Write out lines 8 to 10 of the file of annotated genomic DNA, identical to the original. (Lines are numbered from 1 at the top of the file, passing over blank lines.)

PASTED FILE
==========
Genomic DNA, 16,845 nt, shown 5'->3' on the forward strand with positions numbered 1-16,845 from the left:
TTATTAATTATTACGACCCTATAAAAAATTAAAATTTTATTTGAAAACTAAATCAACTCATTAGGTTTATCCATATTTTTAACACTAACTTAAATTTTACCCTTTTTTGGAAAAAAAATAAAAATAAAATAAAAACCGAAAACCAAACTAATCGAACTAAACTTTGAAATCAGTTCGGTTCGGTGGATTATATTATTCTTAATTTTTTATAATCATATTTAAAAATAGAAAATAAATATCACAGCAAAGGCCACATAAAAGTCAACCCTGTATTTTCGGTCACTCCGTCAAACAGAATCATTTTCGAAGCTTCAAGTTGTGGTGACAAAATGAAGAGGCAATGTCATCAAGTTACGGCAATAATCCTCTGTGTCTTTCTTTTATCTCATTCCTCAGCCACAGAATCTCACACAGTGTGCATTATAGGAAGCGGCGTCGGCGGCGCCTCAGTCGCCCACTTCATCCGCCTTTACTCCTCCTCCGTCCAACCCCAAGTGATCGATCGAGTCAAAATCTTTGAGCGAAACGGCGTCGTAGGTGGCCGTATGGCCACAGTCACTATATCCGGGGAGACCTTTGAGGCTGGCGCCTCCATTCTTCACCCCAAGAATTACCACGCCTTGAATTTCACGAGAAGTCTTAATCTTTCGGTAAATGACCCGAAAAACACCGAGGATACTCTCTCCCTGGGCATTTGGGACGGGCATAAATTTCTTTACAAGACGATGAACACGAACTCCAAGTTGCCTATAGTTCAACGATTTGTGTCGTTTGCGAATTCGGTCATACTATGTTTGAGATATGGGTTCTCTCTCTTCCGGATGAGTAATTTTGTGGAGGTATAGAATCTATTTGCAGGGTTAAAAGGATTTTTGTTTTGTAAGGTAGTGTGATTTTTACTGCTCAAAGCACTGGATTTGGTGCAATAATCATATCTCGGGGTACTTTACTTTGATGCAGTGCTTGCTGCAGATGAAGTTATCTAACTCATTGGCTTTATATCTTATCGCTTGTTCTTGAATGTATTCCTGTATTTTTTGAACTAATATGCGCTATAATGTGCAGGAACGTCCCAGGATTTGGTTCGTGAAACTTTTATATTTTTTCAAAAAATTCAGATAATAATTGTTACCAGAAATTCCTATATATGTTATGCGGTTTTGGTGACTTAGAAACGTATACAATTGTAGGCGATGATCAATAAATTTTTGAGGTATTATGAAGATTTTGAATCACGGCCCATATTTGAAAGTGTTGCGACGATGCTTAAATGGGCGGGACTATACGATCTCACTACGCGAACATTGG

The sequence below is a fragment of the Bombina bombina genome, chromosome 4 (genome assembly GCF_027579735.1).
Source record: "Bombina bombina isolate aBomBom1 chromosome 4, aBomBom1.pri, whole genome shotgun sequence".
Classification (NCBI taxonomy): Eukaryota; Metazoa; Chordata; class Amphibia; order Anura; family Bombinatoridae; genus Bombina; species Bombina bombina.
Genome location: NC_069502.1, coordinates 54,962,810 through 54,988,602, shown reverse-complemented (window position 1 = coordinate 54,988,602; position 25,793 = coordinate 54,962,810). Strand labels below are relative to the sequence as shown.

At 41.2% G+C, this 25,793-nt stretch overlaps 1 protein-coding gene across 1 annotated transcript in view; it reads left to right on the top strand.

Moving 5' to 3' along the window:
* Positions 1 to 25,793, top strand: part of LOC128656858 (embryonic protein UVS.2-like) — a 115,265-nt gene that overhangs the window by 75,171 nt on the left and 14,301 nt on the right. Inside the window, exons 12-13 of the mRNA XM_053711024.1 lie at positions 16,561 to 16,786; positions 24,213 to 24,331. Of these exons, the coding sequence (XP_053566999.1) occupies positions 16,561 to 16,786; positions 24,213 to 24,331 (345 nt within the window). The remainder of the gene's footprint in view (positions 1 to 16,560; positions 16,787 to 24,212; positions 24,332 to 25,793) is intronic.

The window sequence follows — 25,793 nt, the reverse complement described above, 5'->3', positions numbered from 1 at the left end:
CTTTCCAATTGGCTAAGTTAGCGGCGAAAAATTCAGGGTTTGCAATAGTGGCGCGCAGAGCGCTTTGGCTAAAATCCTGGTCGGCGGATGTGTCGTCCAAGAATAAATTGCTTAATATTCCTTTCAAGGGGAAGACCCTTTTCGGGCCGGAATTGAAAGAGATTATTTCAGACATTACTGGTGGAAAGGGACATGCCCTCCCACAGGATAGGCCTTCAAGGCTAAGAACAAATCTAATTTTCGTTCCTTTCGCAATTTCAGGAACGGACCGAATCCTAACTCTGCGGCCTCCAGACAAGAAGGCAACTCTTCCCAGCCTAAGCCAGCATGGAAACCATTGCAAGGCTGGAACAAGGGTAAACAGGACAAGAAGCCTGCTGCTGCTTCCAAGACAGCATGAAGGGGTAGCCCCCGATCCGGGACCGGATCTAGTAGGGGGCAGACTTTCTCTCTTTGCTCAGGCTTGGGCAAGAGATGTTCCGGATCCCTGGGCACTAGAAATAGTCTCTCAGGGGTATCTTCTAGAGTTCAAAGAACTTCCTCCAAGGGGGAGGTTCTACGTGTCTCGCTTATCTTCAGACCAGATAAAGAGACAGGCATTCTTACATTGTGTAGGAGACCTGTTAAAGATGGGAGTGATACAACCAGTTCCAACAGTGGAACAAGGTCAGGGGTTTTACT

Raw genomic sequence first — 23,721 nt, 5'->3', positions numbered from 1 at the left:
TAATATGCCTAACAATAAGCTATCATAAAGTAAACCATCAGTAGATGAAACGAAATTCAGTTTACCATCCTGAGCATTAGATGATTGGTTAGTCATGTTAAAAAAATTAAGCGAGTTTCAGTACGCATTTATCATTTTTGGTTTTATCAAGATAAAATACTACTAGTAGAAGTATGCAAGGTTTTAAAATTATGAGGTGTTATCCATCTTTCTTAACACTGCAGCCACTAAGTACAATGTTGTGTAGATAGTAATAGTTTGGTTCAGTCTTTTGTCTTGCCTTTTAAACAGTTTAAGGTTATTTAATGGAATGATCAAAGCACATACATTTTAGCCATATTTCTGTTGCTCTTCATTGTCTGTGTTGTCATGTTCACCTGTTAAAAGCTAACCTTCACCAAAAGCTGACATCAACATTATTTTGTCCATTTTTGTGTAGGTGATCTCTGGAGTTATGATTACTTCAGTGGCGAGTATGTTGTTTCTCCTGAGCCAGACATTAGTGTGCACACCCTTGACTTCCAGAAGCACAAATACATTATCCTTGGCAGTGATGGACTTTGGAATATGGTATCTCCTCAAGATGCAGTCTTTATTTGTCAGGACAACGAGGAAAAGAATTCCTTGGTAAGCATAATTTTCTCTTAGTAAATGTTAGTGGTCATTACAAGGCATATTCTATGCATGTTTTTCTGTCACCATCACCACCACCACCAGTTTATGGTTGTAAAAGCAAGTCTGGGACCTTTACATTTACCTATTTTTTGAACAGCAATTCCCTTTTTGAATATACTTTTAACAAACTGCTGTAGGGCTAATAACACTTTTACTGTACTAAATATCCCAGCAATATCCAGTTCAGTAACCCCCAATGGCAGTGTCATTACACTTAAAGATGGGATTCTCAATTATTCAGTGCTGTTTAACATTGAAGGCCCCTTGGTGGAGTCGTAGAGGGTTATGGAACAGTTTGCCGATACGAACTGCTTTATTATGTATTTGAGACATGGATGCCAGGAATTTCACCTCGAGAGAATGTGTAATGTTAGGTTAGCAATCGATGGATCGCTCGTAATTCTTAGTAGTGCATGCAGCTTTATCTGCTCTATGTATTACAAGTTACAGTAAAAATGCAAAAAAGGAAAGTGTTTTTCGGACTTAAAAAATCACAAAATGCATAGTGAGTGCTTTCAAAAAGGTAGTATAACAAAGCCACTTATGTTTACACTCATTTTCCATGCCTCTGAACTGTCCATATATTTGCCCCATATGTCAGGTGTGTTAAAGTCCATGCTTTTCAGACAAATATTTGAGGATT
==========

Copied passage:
Moving 5' to 3' along the window:
* Positions 1 to 25,793, top strand: part of LOC128656858 (embryonic protein UVS.2-like) — a 115,265-nt gene that overhangs the window by 75,171 nt on the left and 14,301 nt on the right. Inside the window, exons 12-13 of the mRNA XM_053711024.1 lie at positions 16,561 to 16,786; positions 24,213 to 24,331. Of these exons, the coding sequence (XP_053566999.1) occupies positions 16,561 to 16,786; positions 24,213 to 24,331 (345 nt within the window). The remainder of the gene's footprint in view (positions 1 to 16,560; positions 16,787 to 24,212; positions 24,332 to 25,793) is intronic.

The window sequence follows — 25,793 nt, the reverse complement described above, 5'->3', positions numbered from 1 at the left end: